The new ES 350 is a highly accomplished sedan, blessed with Toyota’s usual bombproof build quality and a little bit more flair than previous models. But, it becomes a lot pricier if you start to equip the car with optional packages. Built with a wonderfully anal attention to detail. Even other premium marques look at Lexus panel gaps and wince. The ES is a car that seems to try very hard at feeling well put together, and then fails slightly for us Canadians by tripping over small cultural differences. For instance, some of the interior color combinations look cheap and the wood is so over-processed, it looks like plastic. No really, quality is what Lexus does best. The ES is mechanically indestructible and its interior, although perhaps not as luxurious as European counterparts, but will age far better than you will.

Lexus has a bit of a retiree reputation in this country, but the ES is a more modern and individual proposition than all those old Cadillac sedans you see doing 20 km/h on a community church parking lot every Sunday. It is the soft rock music in todays world of R&B/Hip-Hop culture. ES is trying hard to be bold and the beautiful, but it lacks the pace of the modern world. It is perhaps old, dull and boring.

There is nothing worse than being boring, apart from being old and boring. So what are you waiting for? Here are some things to do to keep you busy at the weekend, in the holidays or if you just happen to drive a Lexus. So much to do, so little time, so best to start early. Make an origami frog, lie convincingly, operate as a spy or may be try to finish an action movie. Wait! may be you really deserve a Lexus if you think you are the life of the party even when it lasts till 8pm or if you are not grumpy but just don’t like traffic, waiting, animals, children or diversity…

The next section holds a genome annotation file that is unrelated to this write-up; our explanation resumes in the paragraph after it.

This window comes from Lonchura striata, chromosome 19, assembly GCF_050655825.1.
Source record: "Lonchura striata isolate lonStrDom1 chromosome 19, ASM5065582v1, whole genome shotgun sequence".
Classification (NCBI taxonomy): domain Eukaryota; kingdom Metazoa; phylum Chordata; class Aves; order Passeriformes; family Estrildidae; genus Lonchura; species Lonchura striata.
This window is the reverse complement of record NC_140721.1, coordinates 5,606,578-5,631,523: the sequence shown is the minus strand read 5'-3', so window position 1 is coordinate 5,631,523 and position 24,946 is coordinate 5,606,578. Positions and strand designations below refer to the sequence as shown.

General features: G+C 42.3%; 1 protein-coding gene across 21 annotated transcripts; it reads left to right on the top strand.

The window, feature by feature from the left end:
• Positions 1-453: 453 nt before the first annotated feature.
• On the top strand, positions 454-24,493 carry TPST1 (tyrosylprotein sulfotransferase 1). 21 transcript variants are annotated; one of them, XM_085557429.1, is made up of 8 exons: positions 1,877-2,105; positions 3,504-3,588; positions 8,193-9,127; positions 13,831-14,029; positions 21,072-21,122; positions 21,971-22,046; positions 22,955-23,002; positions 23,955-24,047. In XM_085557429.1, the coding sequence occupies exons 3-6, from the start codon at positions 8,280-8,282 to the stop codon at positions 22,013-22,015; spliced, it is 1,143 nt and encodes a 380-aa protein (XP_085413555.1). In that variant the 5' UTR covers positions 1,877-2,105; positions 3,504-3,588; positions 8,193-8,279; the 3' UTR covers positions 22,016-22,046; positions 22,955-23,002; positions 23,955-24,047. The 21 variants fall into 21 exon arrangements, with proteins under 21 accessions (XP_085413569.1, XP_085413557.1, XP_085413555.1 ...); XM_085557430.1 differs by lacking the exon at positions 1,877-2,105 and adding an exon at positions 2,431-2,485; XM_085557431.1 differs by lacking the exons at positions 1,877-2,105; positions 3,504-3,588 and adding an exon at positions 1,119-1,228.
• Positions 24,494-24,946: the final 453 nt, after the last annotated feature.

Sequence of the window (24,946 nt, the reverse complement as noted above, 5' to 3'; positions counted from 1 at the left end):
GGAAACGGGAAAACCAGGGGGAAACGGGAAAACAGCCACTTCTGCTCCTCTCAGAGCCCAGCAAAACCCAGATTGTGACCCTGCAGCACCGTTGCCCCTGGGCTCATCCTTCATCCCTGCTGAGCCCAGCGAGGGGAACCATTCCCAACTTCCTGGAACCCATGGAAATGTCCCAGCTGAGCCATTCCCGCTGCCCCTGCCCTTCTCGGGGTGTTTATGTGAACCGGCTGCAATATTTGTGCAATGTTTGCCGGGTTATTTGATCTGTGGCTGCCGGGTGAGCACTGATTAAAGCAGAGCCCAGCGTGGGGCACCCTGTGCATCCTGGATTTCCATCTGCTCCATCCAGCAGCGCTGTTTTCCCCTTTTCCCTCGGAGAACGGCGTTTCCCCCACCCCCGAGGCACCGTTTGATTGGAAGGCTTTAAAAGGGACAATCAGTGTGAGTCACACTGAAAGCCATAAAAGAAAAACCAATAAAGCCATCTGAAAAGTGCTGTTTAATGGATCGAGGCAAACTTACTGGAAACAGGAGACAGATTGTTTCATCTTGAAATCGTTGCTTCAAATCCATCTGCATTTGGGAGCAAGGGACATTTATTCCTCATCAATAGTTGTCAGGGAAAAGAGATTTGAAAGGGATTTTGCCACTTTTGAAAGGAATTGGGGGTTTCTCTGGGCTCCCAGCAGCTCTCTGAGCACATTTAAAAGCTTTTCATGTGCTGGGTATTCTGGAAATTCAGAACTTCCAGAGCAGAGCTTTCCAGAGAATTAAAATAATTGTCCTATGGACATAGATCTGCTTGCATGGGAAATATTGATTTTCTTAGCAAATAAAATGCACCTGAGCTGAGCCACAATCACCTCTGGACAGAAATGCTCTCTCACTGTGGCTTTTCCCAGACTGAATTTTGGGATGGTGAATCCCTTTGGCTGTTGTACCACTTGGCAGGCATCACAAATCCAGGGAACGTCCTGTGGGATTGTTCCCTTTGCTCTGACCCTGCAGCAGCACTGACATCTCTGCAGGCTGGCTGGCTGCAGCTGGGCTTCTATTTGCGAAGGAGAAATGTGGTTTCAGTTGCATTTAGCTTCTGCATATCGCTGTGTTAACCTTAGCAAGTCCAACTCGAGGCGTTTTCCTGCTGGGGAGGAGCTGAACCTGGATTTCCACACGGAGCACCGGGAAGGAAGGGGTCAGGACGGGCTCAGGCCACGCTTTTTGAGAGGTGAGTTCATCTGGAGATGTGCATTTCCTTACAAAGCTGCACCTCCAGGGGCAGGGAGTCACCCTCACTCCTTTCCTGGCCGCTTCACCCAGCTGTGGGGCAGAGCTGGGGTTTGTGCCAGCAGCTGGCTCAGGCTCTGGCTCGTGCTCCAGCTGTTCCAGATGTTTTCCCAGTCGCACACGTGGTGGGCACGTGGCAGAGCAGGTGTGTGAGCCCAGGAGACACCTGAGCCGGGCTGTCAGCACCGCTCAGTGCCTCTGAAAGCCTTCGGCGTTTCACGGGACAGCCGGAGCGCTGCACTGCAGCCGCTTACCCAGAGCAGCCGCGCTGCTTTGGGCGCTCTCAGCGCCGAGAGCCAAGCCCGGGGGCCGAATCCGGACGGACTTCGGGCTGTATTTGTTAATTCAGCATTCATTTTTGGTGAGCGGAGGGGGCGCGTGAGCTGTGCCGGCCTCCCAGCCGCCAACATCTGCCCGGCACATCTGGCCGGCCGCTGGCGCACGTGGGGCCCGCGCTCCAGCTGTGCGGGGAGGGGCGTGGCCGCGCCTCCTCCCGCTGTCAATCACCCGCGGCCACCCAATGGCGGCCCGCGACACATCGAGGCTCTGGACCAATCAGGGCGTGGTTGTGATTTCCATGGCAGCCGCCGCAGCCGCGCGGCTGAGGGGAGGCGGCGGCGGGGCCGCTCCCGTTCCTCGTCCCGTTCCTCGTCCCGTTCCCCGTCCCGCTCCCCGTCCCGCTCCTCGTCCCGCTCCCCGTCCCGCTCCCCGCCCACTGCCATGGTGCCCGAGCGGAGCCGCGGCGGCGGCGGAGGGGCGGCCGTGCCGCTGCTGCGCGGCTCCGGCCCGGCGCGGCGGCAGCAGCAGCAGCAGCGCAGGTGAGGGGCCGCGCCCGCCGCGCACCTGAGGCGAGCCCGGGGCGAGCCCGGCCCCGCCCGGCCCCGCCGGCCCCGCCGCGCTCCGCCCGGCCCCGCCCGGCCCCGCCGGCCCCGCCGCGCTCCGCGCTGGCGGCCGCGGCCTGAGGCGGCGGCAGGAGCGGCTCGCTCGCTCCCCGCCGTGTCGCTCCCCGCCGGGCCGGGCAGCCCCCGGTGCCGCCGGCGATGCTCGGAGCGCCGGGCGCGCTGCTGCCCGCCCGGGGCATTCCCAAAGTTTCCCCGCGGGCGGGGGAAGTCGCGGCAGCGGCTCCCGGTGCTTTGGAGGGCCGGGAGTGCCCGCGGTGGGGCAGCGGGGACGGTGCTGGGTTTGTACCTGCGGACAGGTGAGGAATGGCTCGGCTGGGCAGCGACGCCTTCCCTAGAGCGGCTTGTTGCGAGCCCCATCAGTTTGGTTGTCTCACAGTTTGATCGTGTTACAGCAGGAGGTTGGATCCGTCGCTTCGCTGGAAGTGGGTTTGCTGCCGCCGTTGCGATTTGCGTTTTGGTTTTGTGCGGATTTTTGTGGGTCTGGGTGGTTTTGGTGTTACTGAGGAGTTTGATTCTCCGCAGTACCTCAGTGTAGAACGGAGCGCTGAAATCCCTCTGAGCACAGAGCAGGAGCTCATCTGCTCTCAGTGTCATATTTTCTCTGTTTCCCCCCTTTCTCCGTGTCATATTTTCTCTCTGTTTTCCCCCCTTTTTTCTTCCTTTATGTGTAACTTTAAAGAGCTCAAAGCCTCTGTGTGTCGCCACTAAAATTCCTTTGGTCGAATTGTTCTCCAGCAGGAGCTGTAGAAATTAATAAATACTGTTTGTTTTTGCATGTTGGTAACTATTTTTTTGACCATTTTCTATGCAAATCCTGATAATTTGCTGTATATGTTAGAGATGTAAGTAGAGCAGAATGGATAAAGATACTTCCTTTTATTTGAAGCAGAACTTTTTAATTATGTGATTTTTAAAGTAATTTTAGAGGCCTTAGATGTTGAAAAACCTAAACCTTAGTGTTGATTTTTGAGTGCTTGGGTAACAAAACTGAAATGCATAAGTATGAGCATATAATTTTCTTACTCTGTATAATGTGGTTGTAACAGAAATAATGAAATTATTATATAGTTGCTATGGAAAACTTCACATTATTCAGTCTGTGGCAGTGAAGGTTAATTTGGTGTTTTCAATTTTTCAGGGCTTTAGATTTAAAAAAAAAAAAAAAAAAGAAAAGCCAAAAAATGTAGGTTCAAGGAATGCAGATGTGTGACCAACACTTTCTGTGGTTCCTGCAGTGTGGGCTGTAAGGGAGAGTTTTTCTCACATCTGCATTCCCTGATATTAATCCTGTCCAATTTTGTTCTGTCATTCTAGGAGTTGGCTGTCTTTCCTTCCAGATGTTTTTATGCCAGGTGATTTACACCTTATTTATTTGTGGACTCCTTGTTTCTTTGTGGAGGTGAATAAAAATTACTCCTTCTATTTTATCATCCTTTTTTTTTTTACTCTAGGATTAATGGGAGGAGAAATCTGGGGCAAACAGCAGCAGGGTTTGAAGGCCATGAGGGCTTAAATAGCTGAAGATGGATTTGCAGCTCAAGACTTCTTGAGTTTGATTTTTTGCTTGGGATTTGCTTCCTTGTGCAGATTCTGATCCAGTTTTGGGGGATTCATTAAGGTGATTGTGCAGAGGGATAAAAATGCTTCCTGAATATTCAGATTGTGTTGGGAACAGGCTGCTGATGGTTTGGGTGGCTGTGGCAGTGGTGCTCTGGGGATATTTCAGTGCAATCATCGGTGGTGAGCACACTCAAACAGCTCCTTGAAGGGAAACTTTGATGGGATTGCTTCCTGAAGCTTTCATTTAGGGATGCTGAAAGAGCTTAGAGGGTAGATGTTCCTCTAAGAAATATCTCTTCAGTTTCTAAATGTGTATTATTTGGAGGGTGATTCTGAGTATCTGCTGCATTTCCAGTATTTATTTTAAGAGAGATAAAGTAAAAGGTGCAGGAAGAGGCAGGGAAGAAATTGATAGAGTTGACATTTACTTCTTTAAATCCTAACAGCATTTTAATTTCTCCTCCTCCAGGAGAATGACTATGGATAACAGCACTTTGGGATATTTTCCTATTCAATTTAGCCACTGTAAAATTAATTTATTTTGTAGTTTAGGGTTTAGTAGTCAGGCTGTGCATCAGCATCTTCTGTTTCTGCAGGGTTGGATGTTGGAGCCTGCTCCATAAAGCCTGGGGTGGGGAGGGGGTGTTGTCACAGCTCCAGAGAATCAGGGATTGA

So, you’re a teen then, and you feel the years are already starting to creep up on you. You look at your Lexus loving parents and think, “Wow, were they ever young and interesting?” and you realize that old age and boringness are creeping up on you too. What can you do to defend yourself? Sacrifice the lunch money for a $2.75 bus ride or may be show them a car brand like BMW, Audi or even Mercedes…. ahhhhhh!better. 

Just look at it. Does it excite you? Would you peep between your curtains at night just to watch it sit there on your driveway? You might with a 3-series, C-class or A4, but not with this – the design is frumpy by comparison.

All of the ES is very boring. Very Toyota-ish. It’d be nice to see the company inject a bit more fun into their cars. Remember, these are the people that built the Supra, the MR2, ran Celica WRC cars and still run a Formula One team. If even a tiny bit of that raciness filtered down to cars like the ES, it’d attract buyers who need all the practicality/safety/affordability of a sedan, without settling for an average drive. That’s what Audi and Mercedes are doing, so why can’t Lexus?

To me ES is the chocolate chip cookie without the chocolate chips or an Oreo without cream. It does the job, and thats all. Even the excitement, the passion and the love cannot balance the equation for the ES. So to return to my wonderful world of cookies: If only Toyota had added a layer of cream, or some chocolate, this new ES 350 could’ve troubled its opposition. Until a sportier version comes along, we’ll just have to dunk it in tea or a lake.

 

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Author: Sohaib Zahid